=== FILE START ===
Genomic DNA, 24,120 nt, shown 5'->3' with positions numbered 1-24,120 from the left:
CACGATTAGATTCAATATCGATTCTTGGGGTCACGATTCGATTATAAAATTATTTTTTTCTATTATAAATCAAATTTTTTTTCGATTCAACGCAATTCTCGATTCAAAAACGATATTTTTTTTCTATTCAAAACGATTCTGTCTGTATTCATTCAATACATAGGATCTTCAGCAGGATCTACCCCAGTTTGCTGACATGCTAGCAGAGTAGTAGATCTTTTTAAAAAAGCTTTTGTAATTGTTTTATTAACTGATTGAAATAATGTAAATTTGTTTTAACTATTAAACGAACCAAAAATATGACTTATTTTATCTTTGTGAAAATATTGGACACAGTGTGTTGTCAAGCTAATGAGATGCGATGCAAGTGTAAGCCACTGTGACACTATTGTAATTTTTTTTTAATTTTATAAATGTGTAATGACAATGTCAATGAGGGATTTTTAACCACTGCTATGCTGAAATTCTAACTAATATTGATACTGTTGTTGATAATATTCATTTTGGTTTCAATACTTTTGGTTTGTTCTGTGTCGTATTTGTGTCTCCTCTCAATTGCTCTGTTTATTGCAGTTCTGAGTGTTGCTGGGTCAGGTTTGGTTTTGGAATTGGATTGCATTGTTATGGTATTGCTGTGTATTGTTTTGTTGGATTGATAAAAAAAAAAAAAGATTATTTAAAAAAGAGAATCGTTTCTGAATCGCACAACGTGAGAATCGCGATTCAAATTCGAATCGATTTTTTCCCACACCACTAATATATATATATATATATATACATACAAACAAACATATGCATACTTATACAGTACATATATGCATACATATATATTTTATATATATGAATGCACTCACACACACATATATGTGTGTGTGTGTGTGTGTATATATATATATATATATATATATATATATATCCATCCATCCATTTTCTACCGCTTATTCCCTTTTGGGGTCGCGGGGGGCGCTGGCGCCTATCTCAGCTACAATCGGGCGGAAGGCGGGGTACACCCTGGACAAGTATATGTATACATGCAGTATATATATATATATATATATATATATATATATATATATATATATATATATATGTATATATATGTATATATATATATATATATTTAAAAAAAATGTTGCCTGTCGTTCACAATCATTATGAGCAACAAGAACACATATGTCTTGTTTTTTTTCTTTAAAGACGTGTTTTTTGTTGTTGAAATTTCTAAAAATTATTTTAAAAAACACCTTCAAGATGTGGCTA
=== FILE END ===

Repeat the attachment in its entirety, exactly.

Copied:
Genomic DNA, 24,120 nt, shown 5'->3' with positions numbered 1-24,120 from the left:
CACGATTAGATTCAATATCGATTCTTGGGGTCACGATTCGATTATAAAATTATTTTTTTCTATTATAAATCAAATTTTTTTTCGATTCAACGCAATTCTCGATTCAAAAACGATATTTTTTTTCTATTCAAAACGATTCTGTCTGTATTCATTCAATACATAGGATCTTCAGCAGGATCTACCCCAGTTTGCTGACATGCTAGCAGAGTAGTAGATCTTTTTAAAAAAGCTTTTGTAATTGTTTTATTAACTGATTGAAATAATGTAAATTTGTTTTAACTATTAAACGAACCAAAAATATGACTTATTTTATCTTTGTGAAAATATTGGACACAGTGTGTTGTCAAGCTAATGAGATGCGATGCAAGTGTAAGCCACTGTGACACTATTGTAATTTTTTTTTAATTTTATAAATGTGTAATGACAATGTCAATGAGGGATTTTTAACCACTGCTATGCTGAAATTCTAACTAATATTGATACTGTTGTTGATAATATTCATTTTGGTTTCAATACTTTTGGTTTGTTCTGTGTCGTATTTGTGTCTCCTCTCAATTGCTCTGTTTATTGCAGTTCTGAGTGTTGCTGGGTCAGGTTTGGTTTTGGAATTGGATTGCATTGTTATGGTATTGCTGTGTATTGTTTTGTTGGATTGATAAAAAAAAAAAAAGATTATTTAAAAAAGAGAATCGTTTCTGAATCGCACAACGTGAGAATCGCGATTCAAATTCGAATCGATTTTTTCCCACACCACTAATATATATATATATATATATACATACAAACAAACATATGCATACTTATACAGTACATATATGCATACATATATATTTTATATATATGAATGCACTCACACACACATATATGTGTGTGTGTGTGTGTGTATATATATATATATATATATATATATATATATCCATCCATCCATTTTCTACCGCTTATTCCCTTTTGGGGTCGCGGGGGGCGCTGGCGCCTATCTCAGCTACAATCGGGCGGAAGGCGGGGTACACCCTGGACAAGTATATGTATACATGCAGTATATATATATATATATATATATATATATATATATATATATATATATATATATGTATATATATGTATATATATATATATATATTTAAAAAAAATGTTGCCTGTCGTTCACAATCATTATGAGCAACAAGAACACATATGTCTTGTTTTTTTTCTTTAAAGACGTGTTTTTTGTTGTTGAAATTTCTAAAAATTATTTTAAAAAACACCTTCAAGATGTGGCTA